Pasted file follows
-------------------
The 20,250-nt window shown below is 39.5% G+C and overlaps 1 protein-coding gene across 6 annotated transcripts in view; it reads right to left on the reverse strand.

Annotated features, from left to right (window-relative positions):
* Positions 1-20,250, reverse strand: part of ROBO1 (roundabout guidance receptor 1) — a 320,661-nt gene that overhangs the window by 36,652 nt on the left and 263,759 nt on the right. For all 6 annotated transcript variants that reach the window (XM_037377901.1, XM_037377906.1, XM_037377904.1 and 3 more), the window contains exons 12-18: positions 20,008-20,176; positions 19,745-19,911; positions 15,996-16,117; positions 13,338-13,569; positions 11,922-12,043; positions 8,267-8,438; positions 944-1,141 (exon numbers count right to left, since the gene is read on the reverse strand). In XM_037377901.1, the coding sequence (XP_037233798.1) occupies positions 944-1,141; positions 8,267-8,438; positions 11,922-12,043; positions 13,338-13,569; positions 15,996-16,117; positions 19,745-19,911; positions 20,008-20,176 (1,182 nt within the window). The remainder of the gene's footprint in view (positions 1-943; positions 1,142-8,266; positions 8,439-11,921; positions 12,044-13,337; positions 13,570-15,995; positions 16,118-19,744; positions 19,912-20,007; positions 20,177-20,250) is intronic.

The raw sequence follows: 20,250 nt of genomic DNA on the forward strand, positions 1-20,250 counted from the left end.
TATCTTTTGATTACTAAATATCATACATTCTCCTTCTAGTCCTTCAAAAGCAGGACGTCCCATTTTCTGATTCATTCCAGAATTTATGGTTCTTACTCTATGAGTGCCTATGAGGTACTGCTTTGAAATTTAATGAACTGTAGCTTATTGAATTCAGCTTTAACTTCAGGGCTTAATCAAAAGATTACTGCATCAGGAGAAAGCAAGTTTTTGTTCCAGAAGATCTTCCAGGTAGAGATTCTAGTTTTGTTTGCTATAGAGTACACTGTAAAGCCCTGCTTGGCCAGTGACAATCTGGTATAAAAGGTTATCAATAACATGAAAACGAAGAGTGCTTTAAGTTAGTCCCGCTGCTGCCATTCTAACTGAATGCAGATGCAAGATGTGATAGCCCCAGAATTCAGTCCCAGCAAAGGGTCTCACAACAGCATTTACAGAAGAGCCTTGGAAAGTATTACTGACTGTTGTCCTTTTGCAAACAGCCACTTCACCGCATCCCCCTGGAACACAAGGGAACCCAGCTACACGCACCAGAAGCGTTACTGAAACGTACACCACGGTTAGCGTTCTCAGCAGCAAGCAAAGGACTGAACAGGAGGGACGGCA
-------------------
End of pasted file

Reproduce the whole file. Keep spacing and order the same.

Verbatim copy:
The 20,250-nt window shown below is 39.5% G+C and overlaps 1 protein-coding gene across 6 annotated transcripts in view; it reads right to left on the reverse strand.

Annotated features, from left to right (window-relative positions):
* Positions 1-20,250, reverse strand: part of ROBO1 (roundabout guidance receptor 1) — a 320,661-nt gene that overhangs the window by 36,652 nt on the left and 263,759 nt on the right. For all 6 annotated transcript variants that reach the window (XM_037377901.1, XM_037377906.1, XM_037377904.1 and 3 more), the window contains exons 12-18: positions 20,008-20,176; positions 19,745-19,911; positions 15,996-16,117; positions 13,338-13,569; positions 11,922-12,043; positions 8,267-8,438; positions 944-1,141 (exon numbers count right to left, since the gene is read on the reverse strand). In XM_037377901.1, the coding sequence (XP_037233798.1) occupies positions 944-1,141; positions 8,267-8,438; positions 11,922-12,043; positions 13,338-13,569; positions 15,996-16,117; positions 19,745-19,911; positions 20,008-20,176 (1,182 nt within the window). The remainder of the gene's footprint in view (positions 1-943; positions 1,142-8,266; positions 8,439-11,921; positions 12,044-13,337; positions 13,570-15,995; positions 16,118-19,744; positions 19,912-20,007; positions 20,177-20,250) is intronic.

The raw sequence follows: 20,250 nt of genomic DNA on the forward strand, positions 1-20,250 counted from the left end.
TATCTTTTGATTACTAAATATCATACATTCTCCTTCTAGTCCTTCAAAAGCAGGACGTCCCATTTTCTGATTCATTCCAGAATTTATGGTTCTTACTCTATGAGTGCCTATGAGGTACTGCTTTGAAATTTAATGAACTGTAGCTTATTGAATTCAGCTTTAACTTCAGGGCTTAATCAAAAGATTACTGCATCAGGAGAAAGCAAGTTTTTGTTCCAGAAGATCTTCCAGGTAGAGATTCTAGTTTTGTTTGCTATAGAGTACACTGTAAAGCCCTGCTTGGCCAGTGACAATCTGGTATAAAAGGTTATCAATAACATGAAAACGAAGAGTGCTTTAAGTTAGTCCCGCTGCTGCCATTCTAACTGAATGCAGATGCAAGATGTGATAGCCCCAGAATTCAGTCCCAGCAAAGGGTCTCACAACAGCATTTACAGAAGAGCCTTGGAAAGTATTACTGACTGTTGTCCTTTTGCAAACAGCCACTTCACCGCATCCCCCTGGAACACAAGGGAACCCAGCTACACGCACCAGAAGCGTTACTGAAACGTACACCACGGTTAGCGTTCTCAGCAGCAAGCAAAGGACTGAACAGGAGGGACGGCA